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Parasite: Scourge of Peasants Caught in Chiapas Conflict

August 22, 1995

LA NUEVA ESTRELLA, Mexico (AP) _ Marin Gomez pouted as the village health care worker pointed to the yellow-and-red scabs forming over the boy’s left ear, the mark of an insect-borne parasite slowly eating his flesh.

``I treated it with antibiotics, but it didn’t do any good. I’ve never seen anything like this,″ said Liandro Hernandez. ``If he doesn’t get some medicine for this, he will lose his ear.″

Gomez, 9, has been diagnosed with leishmaniasis. Though treatable, the $40 cost of the drug that combats the disease is a small fortune for the people of La Nueva Estrella.

The disease has infected dozens of the 10,000 Chiapas peasants who fled an army crackdown in February on guerrillas leading an indigenous uprising, now in its 19th month.

Most of the peasants have returned to their homes, but health workers say at least 80 contracted leishmaniasis while hiding in the jungle.

Eighteen soldiers stationed in the jungle also were treated for the disease, Chiapas State Health Department spokesman Milton Hernandez Moguel said.

``There are probably hundreds more cases,″ said Dr. Gabriel Garcia, who works with Health and Education Services Promoters, an independent group based 60 miles west of here in San Cristobal de las Casas.

Pronounced ``leesh-muh-NIGH-uh-sis,″ the disease is caused by protozoa transmitted by a sandfly _ a bloodsucking insect slightly larger than a pinhead that, in Chiapas, breeds in jungles.

Dozens of American troops contracted the disease while fighting the Gulf War in 1991, said Dr. Richard Titus, an expert at Colorado State University in Fort Collins, Colo. Drawings in Egyptian tombs and on Maya temples suggest the disease is an ancient scourge.

The World Health Organization estimates that 12 million people have leishmaniasis, which comes in many forms but is unrelated to the infections with so-called ``flesh-eating bacteria″ that attracted much attention in the United States and Britain.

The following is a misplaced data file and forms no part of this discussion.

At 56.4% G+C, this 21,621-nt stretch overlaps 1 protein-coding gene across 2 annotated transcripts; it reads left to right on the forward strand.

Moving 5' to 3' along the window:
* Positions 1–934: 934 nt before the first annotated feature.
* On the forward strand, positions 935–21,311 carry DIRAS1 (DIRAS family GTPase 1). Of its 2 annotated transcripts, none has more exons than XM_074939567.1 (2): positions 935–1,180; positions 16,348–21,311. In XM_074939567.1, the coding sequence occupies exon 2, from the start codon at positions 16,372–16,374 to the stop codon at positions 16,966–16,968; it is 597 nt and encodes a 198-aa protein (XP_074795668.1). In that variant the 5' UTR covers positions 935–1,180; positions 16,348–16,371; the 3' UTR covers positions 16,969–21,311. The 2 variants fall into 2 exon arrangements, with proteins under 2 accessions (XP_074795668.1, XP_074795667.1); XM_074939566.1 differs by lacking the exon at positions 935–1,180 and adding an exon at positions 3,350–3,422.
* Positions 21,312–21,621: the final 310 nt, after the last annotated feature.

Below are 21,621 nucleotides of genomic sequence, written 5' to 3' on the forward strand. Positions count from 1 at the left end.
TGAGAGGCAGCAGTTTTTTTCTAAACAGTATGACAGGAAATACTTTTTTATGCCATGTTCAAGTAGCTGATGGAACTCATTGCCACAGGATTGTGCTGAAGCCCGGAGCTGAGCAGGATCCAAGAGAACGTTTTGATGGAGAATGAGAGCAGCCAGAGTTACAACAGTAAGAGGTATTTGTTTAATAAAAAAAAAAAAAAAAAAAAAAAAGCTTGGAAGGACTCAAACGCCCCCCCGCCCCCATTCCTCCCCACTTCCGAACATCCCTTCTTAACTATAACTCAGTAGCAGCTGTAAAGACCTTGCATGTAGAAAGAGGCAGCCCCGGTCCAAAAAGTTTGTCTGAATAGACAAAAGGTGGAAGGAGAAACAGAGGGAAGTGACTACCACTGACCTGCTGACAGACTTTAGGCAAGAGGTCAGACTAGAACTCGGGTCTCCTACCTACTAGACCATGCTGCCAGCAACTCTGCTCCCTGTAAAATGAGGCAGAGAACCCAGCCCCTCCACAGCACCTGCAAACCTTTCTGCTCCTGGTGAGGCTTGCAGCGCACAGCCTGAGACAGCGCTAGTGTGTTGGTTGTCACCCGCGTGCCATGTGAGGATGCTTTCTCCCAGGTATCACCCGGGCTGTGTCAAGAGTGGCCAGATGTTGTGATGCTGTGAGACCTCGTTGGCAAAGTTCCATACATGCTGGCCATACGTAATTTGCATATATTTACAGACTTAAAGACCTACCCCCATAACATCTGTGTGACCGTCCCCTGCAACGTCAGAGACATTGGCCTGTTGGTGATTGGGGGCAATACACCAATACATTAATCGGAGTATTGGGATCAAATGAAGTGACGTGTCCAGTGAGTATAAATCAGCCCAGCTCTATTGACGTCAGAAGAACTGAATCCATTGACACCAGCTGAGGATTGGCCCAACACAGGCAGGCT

One type of the disease is highly lethal, but the form here is treatable, and begins with painful stings that fester for months. The sores sometimes disappear within six months, after the body’s defense mechanisms learn to combat the parasite’s effects, although the parasite itself may remain in the body for a lifetime.

In La Nueva Estrella, afflicted peasants will miss the critical corn harvest and bean planting seasons.

``Those who have the sores can’t work in the fields because it bothers them to walk,″ said Hernandez, the village health worker.

``The ulcers are disfiguring, and when they heal they leave a burnlike scar,″ said Dr. Richard Pearson, an expert at the University of Virginia in Charlottesville. ``The sores look like little cheese pizzas.″

Parasites on the ears, nose and lips will slowly nibble away flesh without treatment with costly medicine, Chiapas health workers say.

The Health Department’s Hernandez said the disease is under control.

But doctors who tromp the winding muddy roads to visit the poor, isolated villages dispute that.

``Government health workers hardly ever enter these areas, so they don’t register the cases,″ said Dr. Marcos Arana of the social services umbrella organization Conpaz. ``We think this is a serious problem.″

Dr. Carlos Esquinca Albores said villagers themselves contribute to the difficulty in treating the disease.

As chief of state health services in Comitan de Dominguez _ a town leading to guerrilla territory _ Esquinca said many pro-rebel villages refuse treatment by government doctors.

``We have the medication, and if they would come to us, we would be happy to treat them,″ said Esquinca, who has offered to work with non-governmental agencies to distribute medicine.

The treatment is intensive, requiring at least two weeks of daily injections.

For the moment, peasants are pinning their hopes on a shipment of the drug Glucantim, made by the French-based company Rhone-Poulenc Rorer, that Arana said is expected to arrive in villages soon.

Until it does, young Gomez’s mother, 45-year-old Manuela Hernandez, says she won’t stop worrying. ``I just want to get my son some medicine.″

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